Mandatory Civility Norms Limiting the Use of Opprobrious or Insulting Language in Public
Just as the ECHR has protected the ability of individuals to protect (control) the use of their images, voice, and personal data, it also has upheld laws that protect the ways in which individuals are presented to the general public in the press. Tammer v. Estonia provides an excellent example of this principle in action. (124)
Tammer involved news stories, drawn from interviews undertaken on a voluntary basis in anticipation of publication of Vilja Laanaru's tell-all memoir. (125) However, Laanaru abandoned the project after reconciling with her lover (and later husband) Edgar Saavisar. (126) The news stories used disparaging language to describe Laanaru, (127) a person highly active in Estonian politics. (128) Without Laanaru's permission, an Estonian newspaper published excerpts from these interviews, including questions and answers that described her as an abielulohkuja (or homewrecker) and as a rongaema (poor/irresponsible parent). (129)
Neither term, in Estonian usage, is particularly blue or scatological. The word for divorce in Estonian is abielu lahutamine and abielulohkuja used literally means a person who brings about the dissolution of a marriage. (130) Estonian government websites on how to obtain a divorce use the root word repeatedly (and presumably without causing offense to those perusing the content). (131) In fact, incident to the Tammer litigation, the Estonian Supreme Court's criminal division directly acknowledged that "the words 'rongaema' and 'abielulohkuja' are not vulgar or indecent," (132) but nevertheless held that their use in referring to someone could be "considered as degrading that person's honour and dignity in an improper manner," the gravamen of a legal claim for personal insult under Estonian law. (133)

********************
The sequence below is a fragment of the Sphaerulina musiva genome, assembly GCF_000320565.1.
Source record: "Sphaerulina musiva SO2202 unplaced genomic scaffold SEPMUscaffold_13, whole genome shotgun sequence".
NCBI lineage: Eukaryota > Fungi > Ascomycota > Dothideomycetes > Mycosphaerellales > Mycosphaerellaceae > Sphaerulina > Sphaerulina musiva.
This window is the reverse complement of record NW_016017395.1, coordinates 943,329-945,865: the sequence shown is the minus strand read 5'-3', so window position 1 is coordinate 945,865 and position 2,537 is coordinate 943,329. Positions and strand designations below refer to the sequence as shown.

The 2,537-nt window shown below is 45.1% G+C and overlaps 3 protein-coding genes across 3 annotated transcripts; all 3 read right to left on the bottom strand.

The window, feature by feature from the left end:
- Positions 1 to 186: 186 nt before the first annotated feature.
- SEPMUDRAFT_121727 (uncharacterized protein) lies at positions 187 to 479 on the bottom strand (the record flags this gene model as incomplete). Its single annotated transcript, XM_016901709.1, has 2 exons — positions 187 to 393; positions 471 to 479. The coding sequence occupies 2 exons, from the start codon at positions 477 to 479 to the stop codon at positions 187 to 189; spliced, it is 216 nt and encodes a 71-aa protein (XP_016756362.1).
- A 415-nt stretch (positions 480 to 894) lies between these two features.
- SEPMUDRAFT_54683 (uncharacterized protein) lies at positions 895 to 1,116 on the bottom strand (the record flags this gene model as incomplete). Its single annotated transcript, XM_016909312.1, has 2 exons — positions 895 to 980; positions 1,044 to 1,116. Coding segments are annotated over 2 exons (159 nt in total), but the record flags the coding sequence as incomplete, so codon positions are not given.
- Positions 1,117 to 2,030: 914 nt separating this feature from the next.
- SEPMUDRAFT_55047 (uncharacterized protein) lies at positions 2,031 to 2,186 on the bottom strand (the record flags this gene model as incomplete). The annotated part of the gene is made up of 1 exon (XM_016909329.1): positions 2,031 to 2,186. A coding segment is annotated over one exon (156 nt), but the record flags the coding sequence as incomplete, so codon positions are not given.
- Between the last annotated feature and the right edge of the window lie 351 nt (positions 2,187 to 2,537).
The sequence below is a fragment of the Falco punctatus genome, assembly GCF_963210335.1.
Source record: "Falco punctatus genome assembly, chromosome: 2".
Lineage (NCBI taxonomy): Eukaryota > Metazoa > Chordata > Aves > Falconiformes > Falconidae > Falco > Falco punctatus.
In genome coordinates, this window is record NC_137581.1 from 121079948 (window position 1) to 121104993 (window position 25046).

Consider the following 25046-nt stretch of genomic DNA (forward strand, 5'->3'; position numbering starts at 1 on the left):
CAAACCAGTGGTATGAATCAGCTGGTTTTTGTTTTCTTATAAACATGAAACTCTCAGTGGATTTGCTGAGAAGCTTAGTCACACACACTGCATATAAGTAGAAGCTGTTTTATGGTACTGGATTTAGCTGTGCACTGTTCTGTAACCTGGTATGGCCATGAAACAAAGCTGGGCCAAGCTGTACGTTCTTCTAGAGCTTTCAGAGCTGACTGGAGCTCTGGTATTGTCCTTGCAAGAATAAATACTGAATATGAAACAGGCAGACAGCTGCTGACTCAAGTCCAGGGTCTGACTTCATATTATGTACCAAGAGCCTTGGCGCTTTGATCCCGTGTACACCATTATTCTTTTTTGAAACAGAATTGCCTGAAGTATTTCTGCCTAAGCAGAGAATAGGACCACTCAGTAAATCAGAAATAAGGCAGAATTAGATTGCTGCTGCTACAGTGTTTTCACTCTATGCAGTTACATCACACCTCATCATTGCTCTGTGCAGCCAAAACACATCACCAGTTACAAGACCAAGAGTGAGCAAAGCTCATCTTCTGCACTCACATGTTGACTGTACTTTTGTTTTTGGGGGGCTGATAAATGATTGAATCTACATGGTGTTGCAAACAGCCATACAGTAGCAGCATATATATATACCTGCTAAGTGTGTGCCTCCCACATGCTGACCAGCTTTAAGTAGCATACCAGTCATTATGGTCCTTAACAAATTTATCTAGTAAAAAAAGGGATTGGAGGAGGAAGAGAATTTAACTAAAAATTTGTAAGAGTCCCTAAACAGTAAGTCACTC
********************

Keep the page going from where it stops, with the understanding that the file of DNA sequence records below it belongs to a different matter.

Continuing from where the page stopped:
It bears noting that Ms. Laanaru was active in Estonian politics and worked as an aide for Edgar Savisaar, both during his tenure as Prime Minister of Estonia, and later, Minister of the Interior. (134) During her period of employment with Savisaar, they maintained a long-term adulterous affair. (135) Ultimately, Savisaar divorced his wife and married Laanaru---at which point Laanaru abandoned her plans to publish a tell-all memoir. (136) After Laanaru withdrew her support for the book, Ulo Russak, the journalist who was assisting Laanaru with her memoirs, decided to publish excerpts of their interviews in the daily newspaper Eesti Paevaleht. (137)
Following publication of the interview excerpts, Laanaru sued the newspaper, naming Enno Tammer, its editor, as the defendant. (138) She alleged a violation of Article 130 of the Estonian Criminal Code, which provides that "[t]he degradation of another person's honour and dignity in an improper form shall be punished with a fine or detention." (139) Essentially, Article 130 prohibits the publication of insults. Laanaru prevailed in the Estonian trial and appellate courts; the courts fined Tammer 220 kroons, or "ten times the 'daily income' rate." (140)
On appeal, the Estonian Supreme Court sustained Tammer's conviction and held that use of the disputed adjectives could support a legal claim under Article 130. (141) The court explained that "improper form as a legal category within the meaning of Article 130 of the Criminal Code does not only include the use of vulgar or indecent words, but also the use of negative and defamatory figurative expressions." (142) The Estonian Supreme Court found that Lanaaru's interest in her personal dignity outweighed a journalist's interest in using these particular words as adjectives to describe her in a news story. (143)
After losing before Estonia's domestic courts, Tammer initiated a case before the ECHR, arguing that his rights under Article 10 had been violated. (144) The ECHR easily found an abridgement of Article 10's protection of speech and press freedoms; (143) it also readily found that the burden was "prescribed by law" in Article 130 of the Estonian Criminal Code, (146) and that the law in question furthered a legitimate government purpose (namely, protection of personal honor and reputation). (147) The outcome of the case then turned on proportionality analysis--whether Article 130, as applied on the facts at bar, constituted a reasonable accommodation of speech and press rights and personal privacy.